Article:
Fianna Fáil’s Cork show houses
Cash-strapped Cork City Council drafted in 20 cleaning staff to remove hoardings from derelict buildings in the Knocknaheeny area in preparation for the visit of a Fianna Fáil politician.
During the ‘clean-up’ for the October 11 official opening of a new community centre in the area by Junior Minister for Housing Michael Finneran, shuttering on boarded up houses was taken down, panes of glass were
put in windows, and curtains were tacked up behind them.
The cosmetic clean-up to impress a Fianna Fáil politician contrasts with the Council’s usual approach of having only two cleaning department staff employed to maintain an area of 4,500 people.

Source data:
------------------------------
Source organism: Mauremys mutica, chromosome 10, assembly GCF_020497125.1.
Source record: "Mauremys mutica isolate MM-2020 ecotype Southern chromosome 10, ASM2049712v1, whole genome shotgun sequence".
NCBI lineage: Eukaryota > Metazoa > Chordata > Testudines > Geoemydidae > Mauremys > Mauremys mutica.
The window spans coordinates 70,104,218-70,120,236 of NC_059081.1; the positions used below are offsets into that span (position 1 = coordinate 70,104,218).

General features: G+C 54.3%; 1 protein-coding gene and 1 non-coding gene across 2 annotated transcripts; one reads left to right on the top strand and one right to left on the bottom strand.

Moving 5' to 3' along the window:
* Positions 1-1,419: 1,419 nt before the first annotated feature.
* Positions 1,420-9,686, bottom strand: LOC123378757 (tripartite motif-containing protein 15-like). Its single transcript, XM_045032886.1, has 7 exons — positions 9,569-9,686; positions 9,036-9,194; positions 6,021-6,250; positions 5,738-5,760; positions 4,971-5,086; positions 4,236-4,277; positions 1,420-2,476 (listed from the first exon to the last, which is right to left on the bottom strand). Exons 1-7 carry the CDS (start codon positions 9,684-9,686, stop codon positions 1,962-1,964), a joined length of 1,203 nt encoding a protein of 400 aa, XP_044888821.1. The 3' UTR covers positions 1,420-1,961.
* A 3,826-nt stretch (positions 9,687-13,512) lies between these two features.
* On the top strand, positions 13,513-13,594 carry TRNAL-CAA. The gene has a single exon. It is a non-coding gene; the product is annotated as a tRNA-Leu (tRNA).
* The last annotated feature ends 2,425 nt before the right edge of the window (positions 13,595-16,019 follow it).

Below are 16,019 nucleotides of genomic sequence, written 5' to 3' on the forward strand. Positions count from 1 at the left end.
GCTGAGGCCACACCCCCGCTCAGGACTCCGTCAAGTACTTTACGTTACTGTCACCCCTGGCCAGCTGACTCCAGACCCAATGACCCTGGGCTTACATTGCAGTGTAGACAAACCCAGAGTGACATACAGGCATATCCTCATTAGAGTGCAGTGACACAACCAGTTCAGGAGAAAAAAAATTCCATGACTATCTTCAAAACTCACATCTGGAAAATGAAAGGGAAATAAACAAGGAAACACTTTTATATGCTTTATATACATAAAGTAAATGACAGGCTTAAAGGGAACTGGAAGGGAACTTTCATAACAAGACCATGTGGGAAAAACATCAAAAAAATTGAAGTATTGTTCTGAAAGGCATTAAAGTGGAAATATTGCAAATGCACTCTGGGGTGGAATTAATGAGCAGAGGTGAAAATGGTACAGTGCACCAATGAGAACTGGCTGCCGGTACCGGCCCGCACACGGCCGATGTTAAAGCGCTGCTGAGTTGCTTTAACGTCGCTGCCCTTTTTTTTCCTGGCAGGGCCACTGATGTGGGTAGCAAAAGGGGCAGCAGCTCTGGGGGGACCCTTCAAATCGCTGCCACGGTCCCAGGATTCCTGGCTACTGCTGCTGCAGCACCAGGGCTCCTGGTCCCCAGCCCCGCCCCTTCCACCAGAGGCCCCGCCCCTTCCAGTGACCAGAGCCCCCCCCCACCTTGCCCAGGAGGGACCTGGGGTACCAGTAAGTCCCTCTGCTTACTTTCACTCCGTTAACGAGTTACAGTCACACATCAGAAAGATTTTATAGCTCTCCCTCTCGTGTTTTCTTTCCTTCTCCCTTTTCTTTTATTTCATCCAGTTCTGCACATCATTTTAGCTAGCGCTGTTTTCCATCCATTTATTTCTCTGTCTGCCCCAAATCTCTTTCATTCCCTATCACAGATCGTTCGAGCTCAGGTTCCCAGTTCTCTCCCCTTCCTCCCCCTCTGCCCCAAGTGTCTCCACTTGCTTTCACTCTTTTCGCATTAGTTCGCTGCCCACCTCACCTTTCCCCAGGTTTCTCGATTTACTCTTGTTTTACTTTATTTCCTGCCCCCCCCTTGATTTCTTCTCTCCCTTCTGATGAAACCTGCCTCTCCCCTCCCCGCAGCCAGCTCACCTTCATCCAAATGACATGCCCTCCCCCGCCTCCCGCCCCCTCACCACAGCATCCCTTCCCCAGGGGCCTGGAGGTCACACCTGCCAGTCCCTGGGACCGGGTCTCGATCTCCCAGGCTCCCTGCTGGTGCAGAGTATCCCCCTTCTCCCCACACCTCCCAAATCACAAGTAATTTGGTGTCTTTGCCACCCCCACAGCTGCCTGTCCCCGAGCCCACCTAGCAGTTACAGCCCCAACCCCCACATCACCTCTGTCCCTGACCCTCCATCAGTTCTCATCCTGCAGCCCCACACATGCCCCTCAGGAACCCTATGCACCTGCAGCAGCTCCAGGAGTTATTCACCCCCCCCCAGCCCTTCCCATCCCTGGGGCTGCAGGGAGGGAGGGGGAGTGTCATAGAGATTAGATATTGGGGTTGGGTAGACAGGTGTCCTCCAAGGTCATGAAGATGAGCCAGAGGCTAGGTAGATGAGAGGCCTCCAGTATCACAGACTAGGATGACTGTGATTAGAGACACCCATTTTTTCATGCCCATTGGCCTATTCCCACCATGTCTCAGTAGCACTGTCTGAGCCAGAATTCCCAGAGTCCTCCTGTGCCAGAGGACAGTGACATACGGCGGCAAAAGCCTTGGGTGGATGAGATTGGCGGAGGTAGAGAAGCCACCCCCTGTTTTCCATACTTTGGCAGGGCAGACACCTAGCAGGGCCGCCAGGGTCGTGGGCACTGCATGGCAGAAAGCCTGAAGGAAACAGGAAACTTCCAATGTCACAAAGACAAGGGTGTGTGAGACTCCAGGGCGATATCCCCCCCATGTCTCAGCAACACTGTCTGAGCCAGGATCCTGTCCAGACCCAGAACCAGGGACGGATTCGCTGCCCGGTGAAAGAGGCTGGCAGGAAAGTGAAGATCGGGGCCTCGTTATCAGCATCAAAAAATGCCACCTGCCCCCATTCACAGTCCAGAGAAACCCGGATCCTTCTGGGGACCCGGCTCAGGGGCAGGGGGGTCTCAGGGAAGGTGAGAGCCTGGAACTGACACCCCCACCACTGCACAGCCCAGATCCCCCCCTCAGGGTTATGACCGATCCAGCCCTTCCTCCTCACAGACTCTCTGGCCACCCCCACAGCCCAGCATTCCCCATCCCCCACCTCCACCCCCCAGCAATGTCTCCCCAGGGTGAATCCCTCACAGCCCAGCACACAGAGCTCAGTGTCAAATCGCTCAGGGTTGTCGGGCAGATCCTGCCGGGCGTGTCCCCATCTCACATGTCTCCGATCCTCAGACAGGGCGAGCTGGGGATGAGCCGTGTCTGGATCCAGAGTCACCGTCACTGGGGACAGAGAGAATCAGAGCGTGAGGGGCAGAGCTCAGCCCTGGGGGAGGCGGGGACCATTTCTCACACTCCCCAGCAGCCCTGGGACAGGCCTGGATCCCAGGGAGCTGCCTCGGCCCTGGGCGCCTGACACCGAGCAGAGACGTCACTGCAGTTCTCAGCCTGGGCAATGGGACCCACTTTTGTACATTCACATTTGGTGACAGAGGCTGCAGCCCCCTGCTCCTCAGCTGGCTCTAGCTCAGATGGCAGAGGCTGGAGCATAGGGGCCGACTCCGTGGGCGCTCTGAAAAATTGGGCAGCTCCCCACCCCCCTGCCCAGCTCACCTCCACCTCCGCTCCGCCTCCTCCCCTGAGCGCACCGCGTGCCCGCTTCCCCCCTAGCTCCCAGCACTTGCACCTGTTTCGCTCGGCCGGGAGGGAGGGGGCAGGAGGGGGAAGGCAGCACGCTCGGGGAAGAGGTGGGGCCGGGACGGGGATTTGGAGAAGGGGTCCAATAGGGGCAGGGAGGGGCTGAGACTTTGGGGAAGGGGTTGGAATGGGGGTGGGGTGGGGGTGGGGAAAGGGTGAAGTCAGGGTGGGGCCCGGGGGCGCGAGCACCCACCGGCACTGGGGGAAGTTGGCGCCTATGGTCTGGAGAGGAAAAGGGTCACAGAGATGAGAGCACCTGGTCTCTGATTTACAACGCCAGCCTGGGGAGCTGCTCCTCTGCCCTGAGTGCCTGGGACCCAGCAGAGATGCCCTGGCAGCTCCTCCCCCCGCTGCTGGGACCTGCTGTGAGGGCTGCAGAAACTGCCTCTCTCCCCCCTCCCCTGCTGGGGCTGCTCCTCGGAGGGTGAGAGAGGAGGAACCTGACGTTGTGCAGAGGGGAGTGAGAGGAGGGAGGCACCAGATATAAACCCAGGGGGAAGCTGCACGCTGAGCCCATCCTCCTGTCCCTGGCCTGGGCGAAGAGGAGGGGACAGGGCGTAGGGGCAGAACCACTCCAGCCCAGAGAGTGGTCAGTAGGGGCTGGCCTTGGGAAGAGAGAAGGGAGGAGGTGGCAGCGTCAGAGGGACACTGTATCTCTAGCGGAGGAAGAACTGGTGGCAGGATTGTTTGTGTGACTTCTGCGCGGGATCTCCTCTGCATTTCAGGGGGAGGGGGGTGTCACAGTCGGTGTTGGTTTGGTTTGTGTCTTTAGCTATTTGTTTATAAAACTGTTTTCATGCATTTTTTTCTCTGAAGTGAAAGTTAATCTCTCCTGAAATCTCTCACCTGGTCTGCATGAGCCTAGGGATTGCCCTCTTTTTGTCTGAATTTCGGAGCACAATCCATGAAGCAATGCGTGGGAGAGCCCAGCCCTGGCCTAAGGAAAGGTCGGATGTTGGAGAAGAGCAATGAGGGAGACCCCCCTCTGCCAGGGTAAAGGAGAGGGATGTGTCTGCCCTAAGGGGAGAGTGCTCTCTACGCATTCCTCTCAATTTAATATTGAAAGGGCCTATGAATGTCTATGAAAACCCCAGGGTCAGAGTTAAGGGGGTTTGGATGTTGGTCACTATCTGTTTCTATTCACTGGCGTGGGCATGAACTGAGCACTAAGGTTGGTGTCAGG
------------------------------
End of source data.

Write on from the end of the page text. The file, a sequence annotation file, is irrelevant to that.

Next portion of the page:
Knocknaheeny has dozens of houses boarded up and their gardens are left as dumping grounds at a time when dozens of local families are on the housing waiting list, officially homeless.
Local Workers’ Party representative Mick Crowley said: “Instead of this sham to impress a minister who will probably never be seen in Knocknaheeny again, what is needed is a real commitment from both government
and the city council to help the people in this area who are trying hard to keep their area clean but whose best efforts are being undermined by official neglect.”
Both Crowley and his colleague, City Councilor Ted Tynan, have confronted the City Council over its costly attempt to impress a minister but long-term failure of the people of Knocknaheeny.
This article appeared in printed edition of the the Nov/Dec 2010 LookLeft magazine